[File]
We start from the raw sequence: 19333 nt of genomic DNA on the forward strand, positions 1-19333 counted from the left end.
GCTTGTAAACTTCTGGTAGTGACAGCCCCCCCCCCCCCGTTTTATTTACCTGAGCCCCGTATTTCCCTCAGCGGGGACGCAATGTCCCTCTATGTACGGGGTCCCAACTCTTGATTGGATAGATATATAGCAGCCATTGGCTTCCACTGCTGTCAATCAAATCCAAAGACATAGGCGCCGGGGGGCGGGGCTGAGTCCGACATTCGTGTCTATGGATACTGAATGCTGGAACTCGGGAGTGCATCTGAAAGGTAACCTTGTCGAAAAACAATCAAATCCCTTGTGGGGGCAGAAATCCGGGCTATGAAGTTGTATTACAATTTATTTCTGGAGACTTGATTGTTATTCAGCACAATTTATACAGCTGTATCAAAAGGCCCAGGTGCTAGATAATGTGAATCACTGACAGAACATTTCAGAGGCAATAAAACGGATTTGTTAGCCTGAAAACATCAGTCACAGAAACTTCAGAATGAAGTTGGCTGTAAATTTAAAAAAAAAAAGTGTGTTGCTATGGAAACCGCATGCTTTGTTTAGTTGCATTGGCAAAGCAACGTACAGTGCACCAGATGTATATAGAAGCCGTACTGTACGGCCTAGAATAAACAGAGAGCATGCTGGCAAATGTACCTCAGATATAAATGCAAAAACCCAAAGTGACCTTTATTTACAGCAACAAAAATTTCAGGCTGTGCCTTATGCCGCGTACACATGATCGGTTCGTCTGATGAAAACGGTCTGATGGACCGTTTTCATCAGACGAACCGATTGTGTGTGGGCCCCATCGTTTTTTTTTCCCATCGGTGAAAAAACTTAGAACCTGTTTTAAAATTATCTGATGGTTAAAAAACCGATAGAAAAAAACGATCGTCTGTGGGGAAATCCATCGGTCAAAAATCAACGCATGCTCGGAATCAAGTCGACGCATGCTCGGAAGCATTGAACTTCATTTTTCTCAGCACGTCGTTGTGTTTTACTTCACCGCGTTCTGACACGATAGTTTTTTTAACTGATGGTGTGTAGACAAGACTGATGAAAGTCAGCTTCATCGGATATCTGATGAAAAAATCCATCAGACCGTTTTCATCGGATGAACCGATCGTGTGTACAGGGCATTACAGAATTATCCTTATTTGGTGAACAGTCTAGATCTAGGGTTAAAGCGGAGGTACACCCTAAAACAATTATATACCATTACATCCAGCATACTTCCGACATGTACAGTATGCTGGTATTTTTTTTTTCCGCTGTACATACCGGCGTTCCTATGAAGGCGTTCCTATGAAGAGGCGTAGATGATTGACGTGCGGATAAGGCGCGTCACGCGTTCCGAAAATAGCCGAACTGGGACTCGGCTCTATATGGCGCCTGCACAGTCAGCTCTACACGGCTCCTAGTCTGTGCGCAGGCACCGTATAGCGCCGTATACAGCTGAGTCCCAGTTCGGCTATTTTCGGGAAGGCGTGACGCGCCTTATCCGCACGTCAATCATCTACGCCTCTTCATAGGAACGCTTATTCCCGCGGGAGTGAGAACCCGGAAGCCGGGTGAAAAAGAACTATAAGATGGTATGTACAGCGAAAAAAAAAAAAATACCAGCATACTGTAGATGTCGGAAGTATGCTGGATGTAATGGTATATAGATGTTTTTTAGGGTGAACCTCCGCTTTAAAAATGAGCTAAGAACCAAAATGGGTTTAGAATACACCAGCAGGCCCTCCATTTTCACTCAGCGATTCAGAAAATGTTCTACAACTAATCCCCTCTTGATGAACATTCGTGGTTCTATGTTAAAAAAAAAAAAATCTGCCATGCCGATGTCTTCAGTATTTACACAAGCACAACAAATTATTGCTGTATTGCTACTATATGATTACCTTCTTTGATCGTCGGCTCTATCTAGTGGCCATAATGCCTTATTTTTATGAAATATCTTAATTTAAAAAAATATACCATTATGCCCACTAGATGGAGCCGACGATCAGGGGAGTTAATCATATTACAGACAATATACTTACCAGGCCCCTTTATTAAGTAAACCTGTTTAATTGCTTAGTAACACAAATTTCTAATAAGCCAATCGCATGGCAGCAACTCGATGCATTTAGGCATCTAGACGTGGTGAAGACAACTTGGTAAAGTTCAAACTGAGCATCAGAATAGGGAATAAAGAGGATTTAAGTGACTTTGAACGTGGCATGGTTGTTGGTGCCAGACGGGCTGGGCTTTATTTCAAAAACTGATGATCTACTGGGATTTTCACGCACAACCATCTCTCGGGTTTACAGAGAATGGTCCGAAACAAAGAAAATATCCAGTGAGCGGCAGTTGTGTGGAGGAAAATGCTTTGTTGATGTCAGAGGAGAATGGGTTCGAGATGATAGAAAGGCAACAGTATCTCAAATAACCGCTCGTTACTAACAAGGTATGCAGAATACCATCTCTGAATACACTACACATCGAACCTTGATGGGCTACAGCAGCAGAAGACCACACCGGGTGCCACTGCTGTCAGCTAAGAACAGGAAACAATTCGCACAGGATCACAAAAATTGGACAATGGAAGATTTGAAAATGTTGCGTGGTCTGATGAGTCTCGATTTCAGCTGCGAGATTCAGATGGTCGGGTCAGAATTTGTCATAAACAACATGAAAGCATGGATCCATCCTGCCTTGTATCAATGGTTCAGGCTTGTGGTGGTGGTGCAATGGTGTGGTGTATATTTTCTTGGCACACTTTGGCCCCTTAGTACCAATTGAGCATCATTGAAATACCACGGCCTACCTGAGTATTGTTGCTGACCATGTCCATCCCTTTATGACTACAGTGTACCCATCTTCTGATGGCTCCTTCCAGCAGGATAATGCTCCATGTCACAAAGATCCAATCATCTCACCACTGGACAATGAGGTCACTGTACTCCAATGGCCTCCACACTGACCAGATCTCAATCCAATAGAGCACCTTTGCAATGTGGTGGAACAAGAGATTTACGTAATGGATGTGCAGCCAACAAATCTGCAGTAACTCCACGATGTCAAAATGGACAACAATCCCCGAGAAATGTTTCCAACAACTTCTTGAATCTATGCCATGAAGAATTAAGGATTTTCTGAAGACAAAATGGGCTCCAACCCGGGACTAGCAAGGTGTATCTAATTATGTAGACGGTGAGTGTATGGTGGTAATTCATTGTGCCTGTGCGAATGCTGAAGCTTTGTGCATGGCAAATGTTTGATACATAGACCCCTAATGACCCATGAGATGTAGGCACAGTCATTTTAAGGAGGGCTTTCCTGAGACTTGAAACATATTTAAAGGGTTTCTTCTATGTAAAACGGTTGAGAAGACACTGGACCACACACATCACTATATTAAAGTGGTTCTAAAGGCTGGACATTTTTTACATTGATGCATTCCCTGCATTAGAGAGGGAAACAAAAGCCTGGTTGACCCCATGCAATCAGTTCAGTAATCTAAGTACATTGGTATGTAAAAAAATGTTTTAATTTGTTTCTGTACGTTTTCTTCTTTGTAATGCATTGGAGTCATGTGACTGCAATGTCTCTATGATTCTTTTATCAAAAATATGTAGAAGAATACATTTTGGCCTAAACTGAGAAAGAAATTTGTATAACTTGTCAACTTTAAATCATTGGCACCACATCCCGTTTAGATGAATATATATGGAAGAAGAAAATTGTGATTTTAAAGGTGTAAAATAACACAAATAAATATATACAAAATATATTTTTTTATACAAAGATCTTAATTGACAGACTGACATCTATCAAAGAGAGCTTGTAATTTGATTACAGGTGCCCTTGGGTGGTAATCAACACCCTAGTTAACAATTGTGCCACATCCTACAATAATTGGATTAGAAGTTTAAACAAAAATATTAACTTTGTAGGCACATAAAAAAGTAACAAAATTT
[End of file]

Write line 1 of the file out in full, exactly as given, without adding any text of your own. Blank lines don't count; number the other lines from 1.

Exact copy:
We start from the raw sequence: 19333 nt of genomic DNA on the forward strand, positions 1-19333 counted from the left end.